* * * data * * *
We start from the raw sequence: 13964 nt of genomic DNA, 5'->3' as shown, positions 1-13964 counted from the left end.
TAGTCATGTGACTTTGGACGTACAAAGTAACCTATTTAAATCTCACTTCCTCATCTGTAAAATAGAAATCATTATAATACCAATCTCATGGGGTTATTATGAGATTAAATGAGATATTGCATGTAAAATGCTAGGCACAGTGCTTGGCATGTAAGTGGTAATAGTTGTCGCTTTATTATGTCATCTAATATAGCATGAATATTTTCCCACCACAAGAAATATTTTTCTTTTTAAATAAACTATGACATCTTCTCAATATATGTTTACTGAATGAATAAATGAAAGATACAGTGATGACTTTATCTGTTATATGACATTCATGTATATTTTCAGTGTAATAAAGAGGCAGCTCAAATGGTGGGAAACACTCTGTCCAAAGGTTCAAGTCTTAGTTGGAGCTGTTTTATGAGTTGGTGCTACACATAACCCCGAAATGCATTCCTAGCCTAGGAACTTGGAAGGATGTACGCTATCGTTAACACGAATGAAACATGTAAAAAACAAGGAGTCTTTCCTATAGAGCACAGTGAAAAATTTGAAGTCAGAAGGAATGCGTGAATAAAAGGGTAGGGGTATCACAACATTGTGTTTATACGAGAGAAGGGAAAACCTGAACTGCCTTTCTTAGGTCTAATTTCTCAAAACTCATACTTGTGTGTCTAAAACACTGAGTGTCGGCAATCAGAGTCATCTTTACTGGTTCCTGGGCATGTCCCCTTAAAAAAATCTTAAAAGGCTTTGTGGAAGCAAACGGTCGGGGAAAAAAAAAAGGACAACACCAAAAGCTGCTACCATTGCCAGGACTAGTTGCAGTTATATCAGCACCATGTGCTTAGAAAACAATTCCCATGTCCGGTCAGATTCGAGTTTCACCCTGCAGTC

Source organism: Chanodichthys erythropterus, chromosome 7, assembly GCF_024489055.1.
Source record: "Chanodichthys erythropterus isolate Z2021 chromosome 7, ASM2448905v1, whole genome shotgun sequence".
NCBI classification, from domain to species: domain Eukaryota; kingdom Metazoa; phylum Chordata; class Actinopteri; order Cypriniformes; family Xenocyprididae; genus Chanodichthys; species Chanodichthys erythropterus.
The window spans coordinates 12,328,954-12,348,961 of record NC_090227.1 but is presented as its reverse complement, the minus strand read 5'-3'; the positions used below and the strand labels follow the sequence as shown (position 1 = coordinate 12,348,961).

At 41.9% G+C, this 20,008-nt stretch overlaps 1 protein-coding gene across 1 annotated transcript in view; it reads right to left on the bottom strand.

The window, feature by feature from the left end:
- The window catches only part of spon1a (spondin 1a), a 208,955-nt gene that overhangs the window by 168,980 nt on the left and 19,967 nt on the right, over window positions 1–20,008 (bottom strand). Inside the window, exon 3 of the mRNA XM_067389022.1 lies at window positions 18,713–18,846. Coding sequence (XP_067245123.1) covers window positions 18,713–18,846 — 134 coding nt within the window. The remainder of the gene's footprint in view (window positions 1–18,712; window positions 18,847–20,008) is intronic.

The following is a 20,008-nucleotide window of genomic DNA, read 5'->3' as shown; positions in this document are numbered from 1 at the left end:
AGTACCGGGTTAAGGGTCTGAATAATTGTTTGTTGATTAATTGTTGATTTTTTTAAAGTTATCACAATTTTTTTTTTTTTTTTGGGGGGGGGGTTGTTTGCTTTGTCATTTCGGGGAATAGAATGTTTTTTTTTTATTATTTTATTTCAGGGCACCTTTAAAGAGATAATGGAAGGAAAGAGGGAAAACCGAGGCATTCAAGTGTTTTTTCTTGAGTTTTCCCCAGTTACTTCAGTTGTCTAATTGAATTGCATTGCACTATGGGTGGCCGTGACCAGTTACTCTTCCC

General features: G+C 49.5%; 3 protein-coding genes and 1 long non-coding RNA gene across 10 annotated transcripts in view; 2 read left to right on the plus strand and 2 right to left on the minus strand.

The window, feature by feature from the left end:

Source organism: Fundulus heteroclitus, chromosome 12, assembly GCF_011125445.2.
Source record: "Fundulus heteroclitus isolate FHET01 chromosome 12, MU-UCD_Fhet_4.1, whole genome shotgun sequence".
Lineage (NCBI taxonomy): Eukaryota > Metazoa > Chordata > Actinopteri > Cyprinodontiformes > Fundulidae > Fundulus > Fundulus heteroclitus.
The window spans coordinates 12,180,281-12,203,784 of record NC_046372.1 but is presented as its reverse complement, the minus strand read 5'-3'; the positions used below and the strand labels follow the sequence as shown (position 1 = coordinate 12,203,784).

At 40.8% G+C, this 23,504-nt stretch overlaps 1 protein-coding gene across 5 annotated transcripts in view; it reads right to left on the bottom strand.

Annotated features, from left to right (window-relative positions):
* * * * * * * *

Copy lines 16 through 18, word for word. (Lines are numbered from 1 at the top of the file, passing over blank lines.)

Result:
Lineage (NCBI taxonomy): Eukaryota > Metazoa > Chordata > Actinopteri > Cyprinodontiformes > Fundulidae > Fundulus > Fundulus heteroclitus.
The window spans coordinates 12,180,281-12,203,784 of record NC_046372.1 but is presented as its reverse complement, the minus strand read 5'-3'; the positions used below and the strand labels follow the sequence as shown (position 1 = coordinate 12,203,784).

At 40.8% G+C, this 23,504-nt stretch overlaps 1 protein-coding gene across 5 annotated transcripts in view; it reads right to left on the bottom strand.